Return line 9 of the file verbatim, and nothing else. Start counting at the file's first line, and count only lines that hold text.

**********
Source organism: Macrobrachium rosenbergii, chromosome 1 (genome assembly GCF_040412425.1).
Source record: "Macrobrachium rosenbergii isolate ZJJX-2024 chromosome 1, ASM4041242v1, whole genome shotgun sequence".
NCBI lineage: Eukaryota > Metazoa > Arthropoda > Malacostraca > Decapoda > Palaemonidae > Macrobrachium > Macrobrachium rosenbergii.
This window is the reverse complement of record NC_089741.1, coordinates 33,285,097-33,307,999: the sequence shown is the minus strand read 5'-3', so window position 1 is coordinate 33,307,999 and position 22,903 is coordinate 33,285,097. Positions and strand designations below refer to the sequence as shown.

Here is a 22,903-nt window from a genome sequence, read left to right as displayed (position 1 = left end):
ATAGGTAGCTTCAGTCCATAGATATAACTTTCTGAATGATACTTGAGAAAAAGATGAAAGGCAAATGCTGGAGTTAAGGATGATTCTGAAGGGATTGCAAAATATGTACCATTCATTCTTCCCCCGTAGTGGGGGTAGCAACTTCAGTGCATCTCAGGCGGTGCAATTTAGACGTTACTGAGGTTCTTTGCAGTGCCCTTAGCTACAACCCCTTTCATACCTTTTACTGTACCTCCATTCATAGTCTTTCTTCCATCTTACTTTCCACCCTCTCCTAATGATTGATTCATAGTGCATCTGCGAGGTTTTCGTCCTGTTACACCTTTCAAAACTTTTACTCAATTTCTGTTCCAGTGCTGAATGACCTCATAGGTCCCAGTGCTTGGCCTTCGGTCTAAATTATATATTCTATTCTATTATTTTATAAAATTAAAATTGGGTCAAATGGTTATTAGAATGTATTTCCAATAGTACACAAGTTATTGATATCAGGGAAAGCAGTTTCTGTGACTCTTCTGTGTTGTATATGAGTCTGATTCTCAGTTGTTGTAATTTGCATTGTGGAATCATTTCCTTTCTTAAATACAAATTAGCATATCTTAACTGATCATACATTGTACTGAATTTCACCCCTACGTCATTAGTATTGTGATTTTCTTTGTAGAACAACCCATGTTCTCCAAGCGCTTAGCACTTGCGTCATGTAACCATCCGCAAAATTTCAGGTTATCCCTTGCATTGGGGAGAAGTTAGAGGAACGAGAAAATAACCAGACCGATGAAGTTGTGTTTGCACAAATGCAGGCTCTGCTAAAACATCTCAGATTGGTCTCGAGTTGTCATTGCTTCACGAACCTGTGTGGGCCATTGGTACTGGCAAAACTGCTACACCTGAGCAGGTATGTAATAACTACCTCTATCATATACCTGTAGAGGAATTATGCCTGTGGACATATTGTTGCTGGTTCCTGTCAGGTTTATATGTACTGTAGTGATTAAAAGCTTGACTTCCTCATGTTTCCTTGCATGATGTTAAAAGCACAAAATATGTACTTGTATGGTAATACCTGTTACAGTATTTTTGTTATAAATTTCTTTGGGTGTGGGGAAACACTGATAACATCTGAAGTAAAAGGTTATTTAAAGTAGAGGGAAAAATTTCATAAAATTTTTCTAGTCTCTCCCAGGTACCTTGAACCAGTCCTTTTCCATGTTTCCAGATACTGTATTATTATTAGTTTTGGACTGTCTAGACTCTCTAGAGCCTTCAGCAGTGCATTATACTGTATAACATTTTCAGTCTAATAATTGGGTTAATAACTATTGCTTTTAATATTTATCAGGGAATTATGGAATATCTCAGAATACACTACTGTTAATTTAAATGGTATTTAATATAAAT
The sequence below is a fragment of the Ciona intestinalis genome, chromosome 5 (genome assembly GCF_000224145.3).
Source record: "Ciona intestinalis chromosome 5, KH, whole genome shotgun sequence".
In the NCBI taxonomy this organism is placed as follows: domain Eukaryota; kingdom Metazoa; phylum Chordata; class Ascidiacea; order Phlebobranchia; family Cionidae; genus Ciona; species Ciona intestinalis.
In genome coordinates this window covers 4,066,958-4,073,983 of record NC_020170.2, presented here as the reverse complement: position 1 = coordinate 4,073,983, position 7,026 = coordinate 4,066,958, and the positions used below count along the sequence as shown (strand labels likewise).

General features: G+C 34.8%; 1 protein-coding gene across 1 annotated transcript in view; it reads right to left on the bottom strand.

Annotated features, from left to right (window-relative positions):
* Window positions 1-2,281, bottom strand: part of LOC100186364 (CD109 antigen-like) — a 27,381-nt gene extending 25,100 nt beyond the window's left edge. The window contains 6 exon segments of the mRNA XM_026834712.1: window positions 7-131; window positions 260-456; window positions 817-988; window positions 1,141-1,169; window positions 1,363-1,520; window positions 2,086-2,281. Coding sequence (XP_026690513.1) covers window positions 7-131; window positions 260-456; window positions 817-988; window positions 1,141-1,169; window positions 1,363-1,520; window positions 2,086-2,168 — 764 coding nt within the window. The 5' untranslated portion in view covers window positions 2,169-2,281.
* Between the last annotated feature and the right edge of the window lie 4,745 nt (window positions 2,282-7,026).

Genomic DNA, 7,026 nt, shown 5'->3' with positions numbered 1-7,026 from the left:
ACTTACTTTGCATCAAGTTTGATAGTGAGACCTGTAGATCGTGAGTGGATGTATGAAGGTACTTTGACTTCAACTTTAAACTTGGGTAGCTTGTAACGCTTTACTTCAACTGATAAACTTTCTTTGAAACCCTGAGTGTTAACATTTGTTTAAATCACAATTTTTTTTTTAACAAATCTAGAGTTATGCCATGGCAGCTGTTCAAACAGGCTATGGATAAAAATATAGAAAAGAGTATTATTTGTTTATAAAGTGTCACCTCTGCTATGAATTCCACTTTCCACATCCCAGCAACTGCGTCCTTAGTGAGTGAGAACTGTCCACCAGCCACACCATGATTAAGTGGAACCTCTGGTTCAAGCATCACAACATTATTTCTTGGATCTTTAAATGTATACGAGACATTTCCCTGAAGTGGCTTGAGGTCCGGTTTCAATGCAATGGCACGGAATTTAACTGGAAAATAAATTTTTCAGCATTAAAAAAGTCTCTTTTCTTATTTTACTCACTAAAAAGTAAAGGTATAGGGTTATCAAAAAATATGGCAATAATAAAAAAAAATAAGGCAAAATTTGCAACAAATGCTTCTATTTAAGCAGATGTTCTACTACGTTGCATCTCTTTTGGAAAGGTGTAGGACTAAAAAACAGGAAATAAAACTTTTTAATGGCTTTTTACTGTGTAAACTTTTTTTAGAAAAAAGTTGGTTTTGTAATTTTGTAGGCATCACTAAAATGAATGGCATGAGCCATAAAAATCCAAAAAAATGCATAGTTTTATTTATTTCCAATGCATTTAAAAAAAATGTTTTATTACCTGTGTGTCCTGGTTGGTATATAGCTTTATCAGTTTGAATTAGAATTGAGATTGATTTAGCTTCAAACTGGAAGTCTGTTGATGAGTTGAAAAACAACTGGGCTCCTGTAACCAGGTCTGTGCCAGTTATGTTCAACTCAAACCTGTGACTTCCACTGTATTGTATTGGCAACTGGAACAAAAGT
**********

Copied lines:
In the NCBI taxonomy this organism is placed as follows: domain Eukaryota; kingdom Metazoa; phylum Chordata; class Ascidiacea; order Phlebobranchia; family Cionidae; genus Ciona; species Ciona intestinalis.